Last evening found my boyfriend and I on a late-night In-N-Out run. As we stopped at a stop sign while leaving the parking lot, a compact car passed in front of us, heading toward the exit. Inside was a mother and daughter who had apparently, like us, just visited a drive-thru in search of late-night sustenance. The sight of this mother and daughter, out late getting junk food together, gave me pause. At this moment in time I’m finishing my freshman year of college and will return home this summer to live, and then return to on-campus housing for the fall and spring terms. But my boyfriend and I are planning to be married next May, meaning that this summer will be the last time I live at home, probably for the rest of my life. I’ve been itching for independence for such a long time that I never seemed to make much room for the thought of what it would feel like to not be dependent any more. My family has been such a tight-knit little group (with my mom being my best friend) for the entire extent of my short life, and within a little over a year’s time everything has changed—I started dating my boyfriend, was accepted to university, moved to said university, and now am planning to get married. All this to say, I’m still eager to make a home and my own family with my boyfriend, but I now feel the gravity of the situation as I never have before. As my boyfriend put it, after I relayed all this to him, now I’m heading down the road to being the mom in that car—leaving my role of the young daughter behind.

*sniff*

Questions

25 Mar

In the short course of my time on this earth I’ve learned that, during each stage of life, there will be people (some you know, and even some you don’t) who feel the need to subject you to a timely–although sometimes unfair to the answerer, as some of us are clearly still in process of getting everything together–question. Elementary age: “what do you want to be when you grow up?”; middle school: “what do you want to do with your life?”; high school: “what college are you going to attend/when are you going?”; college: “what is your major? can you make any money with that degree?”; dating: “so, when are you going to put a ring on that finger/is he going to pop the question?”; engagement: “when are you two getting married?”; marriage: “when are you two going to have a baby?”, and ETC! Frankly, I’m tired. I’ll know when I know, and then you’ll know too–I promise, you won’t be left in the dark. When I’m choosing a college, when I’m attending that college, when I apply for a job, when I’m working, when I have a ring on my finger, when you see a wedding band with it, when I start gaining awkward weight, believe me–you’ll know!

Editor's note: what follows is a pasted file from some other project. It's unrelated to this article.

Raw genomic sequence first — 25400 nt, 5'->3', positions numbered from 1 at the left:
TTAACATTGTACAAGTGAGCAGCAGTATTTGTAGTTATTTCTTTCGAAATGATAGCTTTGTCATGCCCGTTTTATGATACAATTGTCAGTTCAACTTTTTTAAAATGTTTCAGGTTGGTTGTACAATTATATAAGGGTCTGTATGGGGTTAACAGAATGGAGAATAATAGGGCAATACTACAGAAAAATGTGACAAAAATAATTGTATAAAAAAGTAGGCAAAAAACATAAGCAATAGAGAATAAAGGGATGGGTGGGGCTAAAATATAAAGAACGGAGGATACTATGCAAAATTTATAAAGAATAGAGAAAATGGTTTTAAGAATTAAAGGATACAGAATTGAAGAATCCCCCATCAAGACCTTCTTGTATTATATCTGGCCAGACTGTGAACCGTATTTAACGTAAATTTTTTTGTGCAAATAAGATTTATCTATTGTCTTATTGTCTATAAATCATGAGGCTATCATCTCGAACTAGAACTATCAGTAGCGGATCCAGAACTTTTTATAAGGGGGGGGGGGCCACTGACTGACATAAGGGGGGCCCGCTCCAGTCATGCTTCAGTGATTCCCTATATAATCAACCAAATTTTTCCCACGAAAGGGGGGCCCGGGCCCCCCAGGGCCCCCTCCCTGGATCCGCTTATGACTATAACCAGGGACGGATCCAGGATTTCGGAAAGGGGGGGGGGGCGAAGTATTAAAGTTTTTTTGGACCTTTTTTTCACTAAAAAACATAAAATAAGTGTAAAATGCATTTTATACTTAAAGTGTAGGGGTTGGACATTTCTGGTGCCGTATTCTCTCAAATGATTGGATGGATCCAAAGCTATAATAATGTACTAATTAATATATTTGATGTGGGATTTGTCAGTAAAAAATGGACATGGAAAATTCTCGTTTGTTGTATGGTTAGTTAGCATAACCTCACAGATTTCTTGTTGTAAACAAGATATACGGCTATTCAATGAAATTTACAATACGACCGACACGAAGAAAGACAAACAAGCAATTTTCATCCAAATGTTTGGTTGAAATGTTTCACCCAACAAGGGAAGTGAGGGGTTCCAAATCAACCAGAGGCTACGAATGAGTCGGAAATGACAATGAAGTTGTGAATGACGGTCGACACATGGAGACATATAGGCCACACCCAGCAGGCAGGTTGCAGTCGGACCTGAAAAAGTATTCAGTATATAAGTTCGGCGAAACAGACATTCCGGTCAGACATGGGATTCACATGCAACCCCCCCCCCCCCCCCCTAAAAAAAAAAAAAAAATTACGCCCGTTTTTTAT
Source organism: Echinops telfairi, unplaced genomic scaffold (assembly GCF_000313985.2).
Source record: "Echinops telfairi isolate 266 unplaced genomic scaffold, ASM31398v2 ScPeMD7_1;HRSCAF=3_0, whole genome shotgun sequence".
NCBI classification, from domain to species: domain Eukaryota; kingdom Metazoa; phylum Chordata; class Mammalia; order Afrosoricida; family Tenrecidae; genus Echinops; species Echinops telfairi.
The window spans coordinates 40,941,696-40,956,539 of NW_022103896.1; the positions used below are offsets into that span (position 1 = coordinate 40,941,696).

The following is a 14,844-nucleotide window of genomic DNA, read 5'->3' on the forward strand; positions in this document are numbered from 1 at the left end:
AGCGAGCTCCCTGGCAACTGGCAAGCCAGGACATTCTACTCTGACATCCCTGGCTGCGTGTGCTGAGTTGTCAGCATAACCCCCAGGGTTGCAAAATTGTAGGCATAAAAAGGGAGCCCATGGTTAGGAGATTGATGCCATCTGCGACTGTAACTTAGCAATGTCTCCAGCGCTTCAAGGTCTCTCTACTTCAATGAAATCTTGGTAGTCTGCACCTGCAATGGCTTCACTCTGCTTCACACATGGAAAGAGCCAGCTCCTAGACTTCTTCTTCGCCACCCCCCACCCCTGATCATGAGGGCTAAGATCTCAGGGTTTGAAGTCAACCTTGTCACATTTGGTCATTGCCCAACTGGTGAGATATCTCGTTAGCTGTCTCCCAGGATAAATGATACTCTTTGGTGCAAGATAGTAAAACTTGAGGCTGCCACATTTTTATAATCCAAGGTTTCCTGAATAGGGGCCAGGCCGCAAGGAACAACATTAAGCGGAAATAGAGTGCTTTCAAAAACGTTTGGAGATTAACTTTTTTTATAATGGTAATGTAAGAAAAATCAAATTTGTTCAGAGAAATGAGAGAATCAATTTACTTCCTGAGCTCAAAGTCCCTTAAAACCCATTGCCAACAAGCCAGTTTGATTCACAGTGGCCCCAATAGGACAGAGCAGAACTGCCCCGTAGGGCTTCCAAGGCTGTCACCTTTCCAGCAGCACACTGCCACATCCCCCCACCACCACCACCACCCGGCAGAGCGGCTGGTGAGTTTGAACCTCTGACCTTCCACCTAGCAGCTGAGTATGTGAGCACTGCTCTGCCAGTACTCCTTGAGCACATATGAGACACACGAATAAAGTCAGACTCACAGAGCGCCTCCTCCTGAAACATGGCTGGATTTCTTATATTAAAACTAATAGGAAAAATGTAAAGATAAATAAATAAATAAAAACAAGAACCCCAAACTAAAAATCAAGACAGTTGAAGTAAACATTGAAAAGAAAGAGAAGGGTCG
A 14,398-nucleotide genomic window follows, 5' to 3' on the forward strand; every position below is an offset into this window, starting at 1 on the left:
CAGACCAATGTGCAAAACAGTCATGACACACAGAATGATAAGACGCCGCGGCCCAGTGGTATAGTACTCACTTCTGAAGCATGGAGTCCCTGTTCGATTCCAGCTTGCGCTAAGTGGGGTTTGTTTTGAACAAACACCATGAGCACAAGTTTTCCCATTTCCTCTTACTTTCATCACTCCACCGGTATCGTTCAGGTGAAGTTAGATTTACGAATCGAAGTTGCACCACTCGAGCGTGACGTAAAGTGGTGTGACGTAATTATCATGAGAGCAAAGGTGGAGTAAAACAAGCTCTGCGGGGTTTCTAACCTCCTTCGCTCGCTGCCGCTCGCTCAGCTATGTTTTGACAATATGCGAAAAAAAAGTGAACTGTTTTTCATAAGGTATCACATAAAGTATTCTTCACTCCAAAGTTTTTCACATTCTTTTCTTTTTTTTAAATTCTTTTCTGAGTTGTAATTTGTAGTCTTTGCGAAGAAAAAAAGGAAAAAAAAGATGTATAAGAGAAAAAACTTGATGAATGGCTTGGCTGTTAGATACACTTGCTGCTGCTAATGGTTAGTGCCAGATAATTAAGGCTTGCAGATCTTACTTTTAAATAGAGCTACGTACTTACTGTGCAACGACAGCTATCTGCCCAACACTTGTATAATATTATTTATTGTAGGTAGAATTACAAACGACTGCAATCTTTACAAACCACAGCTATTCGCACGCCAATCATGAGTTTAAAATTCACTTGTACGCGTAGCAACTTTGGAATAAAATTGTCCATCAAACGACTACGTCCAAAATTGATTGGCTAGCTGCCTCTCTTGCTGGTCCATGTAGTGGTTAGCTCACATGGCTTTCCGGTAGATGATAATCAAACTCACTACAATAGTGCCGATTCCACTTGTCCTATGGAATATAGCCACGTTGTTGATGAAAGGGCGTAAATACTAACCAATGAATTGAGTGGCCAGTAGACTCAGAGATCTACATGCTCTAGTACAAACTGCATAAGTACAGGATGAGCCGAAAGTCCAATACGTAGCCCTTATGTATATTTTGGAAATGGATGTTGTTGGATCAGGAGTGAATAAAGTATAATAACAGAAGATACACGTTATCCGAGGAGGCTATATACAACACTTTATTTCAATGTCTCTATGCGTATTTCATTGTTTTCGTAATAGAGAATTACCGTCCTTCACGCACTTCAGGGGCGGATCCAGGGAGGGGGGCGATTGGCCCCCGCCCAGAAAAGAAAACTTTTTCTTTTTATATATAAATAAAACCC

Thankfully, I’m [finally] in college. But then again, I’m a history major. Please, you’re not the first to ask me what on earth I’m going to do with that, or even whether I’ll be able to make decent money at it. As for the first, I’m a freshman–I’ll figure it out soon enough. In answer to the second, my choice of the major itself should speak to the fact that I’m not in it for the money. Although recently I have also found myself at that awkward dating phase: a year in, definitely headed toward marriage, but no ring. This particular subject, however, is more sensitive to me.

Ninety-nine percent of the time, I’ll just smile at all of the usual questions (I apologize to you, reader, as this post betrays that one percent of the time), but this one is becoming harder to brush aside. To be married to the love of my dreams is one of the two things I’ve truly ever wanted from life. Now, I’ve found him–or rather, he found me. And I am content in knowing that he wants to marry me, and that the usual events will proceed in due course. But please, please–stop asking when. I know you think it’s cute, and it’s funny, and it’s sweet; it was, the first several times. Five couples in our acquaintance got engaged over this one-year span. That’s fine; I am content with his promise and our mutual desire to be married. Four couples got married. That’s fine; I am content with his desire to “put a ring on that finger,” as he says, and to spend the rest of his days with me. Most couples we know see each other four to five times more during the week than my Cugar and I are able. That’s fine; I am content with his voice and conversation. But please–don’t ask if I became engaged at Christmas, at New Year’s, on Spring Break, or since you’ve seen me last, and PLEASE, don’t grab my hand and physically check my finger. If you haven’t received a frantically joyful text from me recently or you don’t visibly see a ring on my left hand, the answer is no. So until then… please, don’t. Just, don’t.